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Updated: Aug 1 2023

Multiple Sclerosis

  • Snapshot
    • A 32-year-old women presents to her physician complaining of double vision. This has been very distressing for her. She has a past medical history significant for type 1 diabetes, treated with a continuous subcutaneous insulin pump. Upon further questioning, she mentions she experienced arm weakness and numbness that resolved spontaneously over the course of a couple weeks. Physical examination is notable for impaired adduction of the right eye, and nystagmus on abduction of the left eye on left lateral gaze.
  • Introduction
    • Autoimmune inflammation/demyelination of CNS neurons
      • destruction of oligodendrocytes mediated by CD8 T-cells and Th1/Th17 helper T cells
      • specific anti-MBP (myelin basic protein) antibodies
        • can find ↑ protein (IgG) in CSF
      • over time white matter plaques accumulate in the brain and the spinal cord
    • Epidemiology
      • gender bias
        • ↑ in women
      • race bias
        • ↑ in whites
      • onset commonly between 20-40 years
      • ↑ in temperate climates
      • associated with HLA-DR2
  • Presentation
    • Symptoms - may have multiple neurologic symptoms separated in time and space
      • motor involvement
        • hemiparesis
        • MLF syndrome → internuclear ophthalmoplegia
          • nystagmus
        • scanning speech (sound intoxicated)
        • intention tremor
      • sensory involvement
        • hemisensory symptoms
        • heat sensitivity ("Uhthoff phenomenon")
          • a temporary worsening of symptoms when exposed to increases in temperature
        • optic neuritis
          • sudden loss of vision
          • afferent pupilary defect (Marcus Gunn pupil)
      • autonomic involvement
        • bladder/bowel incontinence
  • Evaluation
    • LP
      • ↑ leukocytes
      • ↑ γ-globulins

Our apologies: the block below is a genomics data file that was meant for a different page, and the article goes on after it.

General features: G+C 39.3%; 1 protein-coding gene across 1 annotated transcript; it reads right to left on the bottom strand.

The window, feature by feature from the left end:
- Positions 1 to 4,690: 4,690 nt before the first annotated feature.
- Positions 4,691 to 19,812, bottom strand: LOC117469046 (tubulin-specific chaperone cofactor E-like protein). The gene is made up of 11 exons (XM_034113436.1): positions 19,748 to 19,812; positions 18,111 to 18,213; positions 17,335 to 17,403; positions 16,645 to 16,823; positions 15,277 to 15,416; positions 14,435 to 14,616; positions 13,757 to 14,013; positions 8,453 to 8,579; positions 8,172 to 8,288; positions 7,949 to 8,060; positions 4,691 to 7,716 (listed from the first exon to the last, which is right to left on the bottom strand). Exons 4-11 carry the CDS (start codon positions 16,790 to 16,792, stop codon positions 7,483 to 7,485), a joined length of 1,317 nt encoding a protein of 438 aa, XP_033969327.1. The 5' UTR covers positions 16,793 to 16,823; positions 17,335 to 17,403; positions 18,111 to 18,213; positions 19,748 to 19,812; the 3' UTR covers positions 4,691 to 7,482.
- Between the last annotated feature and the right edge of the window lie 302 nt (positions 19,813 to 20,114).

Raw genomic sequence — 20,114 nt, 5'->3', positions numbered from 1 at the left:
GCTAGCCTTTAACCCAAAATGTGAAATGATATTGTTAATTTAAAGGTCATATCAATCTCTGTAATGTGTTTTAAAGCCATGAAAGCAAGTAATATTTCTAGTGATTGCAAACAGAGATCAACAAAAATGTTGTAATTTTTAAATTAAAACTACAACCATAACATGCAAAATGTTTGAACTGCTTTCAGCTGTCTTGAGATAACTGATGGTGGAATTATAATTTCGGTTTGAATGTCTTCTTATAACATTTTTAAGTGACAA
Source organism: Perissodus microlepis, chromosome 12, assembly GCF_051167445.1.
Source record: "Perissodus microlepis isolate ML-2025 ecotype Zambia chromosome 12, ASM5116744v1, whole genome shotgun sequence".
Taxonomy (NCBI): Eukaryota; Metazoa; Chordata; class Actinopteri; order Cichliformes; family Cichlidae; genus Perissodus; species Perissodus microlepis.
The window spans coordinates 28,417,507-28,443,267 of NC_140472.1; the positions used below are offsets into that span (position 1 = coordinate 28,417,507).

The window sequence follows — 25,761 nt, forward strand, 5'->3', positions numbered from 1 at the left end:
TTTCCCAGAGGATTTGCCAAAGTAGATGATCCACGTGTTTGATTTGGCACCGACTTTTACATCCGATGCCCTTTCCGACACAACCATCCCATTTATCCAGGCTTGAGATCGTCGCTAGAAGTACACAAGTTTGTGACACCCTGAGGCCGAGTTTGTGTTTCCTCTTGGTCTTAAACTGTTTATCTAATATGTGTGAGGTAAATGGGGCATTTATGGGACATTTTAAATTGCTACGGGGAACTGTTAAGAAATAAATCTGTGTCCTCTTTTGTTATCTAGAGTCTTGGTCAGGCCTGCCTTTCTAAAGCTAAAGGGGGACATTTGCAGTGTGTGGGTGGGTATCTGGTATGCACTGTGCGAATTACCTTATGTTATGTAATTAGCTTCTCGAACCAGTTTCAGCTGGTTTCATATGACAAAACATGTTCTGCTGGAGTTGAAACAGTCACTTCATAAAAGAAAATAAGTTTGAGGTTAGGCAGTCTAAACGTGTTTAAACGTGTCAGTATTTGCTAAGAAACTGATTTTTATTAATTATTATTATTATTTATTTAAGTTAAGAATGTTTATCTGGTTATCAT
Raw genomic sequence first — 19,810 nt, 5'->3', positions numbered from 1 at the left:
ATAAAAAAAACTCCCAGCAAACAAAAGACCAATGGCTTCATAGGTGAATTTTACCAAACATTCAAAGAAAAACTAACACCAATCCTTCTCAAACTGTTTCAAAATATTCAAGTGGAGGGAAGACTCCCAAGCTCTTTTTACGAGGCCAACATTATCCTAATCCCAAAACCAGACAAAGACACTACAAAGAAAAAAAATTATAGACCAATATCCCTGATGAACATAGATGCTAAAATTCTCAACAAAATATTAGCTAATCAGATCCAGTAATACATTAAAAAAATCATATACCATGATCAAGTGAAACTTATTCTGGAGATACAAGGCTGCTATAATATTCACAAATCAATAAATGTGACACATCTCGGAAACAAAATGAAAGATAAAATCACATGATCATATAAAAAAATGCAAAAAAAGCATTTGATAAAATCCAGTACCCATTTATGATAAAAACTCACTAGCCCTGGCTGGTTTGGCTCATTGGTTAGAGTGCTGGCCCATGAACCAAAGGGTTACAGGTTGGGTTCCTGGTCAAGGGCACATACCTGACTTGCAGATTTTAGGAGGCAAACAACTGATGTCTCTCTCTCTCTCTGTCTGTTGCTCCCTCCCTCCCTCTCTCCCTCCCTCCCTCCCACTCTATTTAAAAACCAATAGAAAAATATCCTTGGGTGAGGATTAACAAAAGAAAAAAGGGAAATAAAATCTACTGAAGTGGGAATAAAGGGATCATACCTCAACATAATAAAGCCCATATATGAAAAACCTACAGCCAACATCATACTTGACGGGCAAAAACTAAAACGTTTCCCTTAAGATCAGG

• results in oligoclonal banding
      • ↑ MBP
      • normal glucose
    • Imaging
      • must include two demyelinating lesions separated in time and space
      • MRI is gold standard
        • hyperintense on T2 and FLAIR with enhancement of acute lesions
        • demyelinating periventricular plaques known as Dawson's fingers
        • may have preservation (early) or destruction (late) of axons within plaques
  • Differential
    • Acute disseminated encephalomyelitis
    • Neuromyelitis optica (NMO)
    • Idiopathic transverse myelitis
  • Treatment
    • Medical
      • β-interferon
      • high-dose steroids (dexamethasone)
        • speed recovery of ocular symptoms but do not change overall progression of disease
      • glatiramer
      • natalizumab
        • ↑ risk of progressive multifocal leukoencephalopathy
      • rituximab
        • ↑ risk of progressive multifocal leukoencephalopathy
    • Symptomatic treatment for neurogenic bladder, spasticity, and pain
  • Prognosis, Prevention, and Complications
    • Can exhibit multiple patterns of disability progression
      • primary progressive - steady decline in function over time
      • relapsing remitting - periods of relative stability alternating with declines
      • secondary progressive - relatively stable at first followed by steady decline
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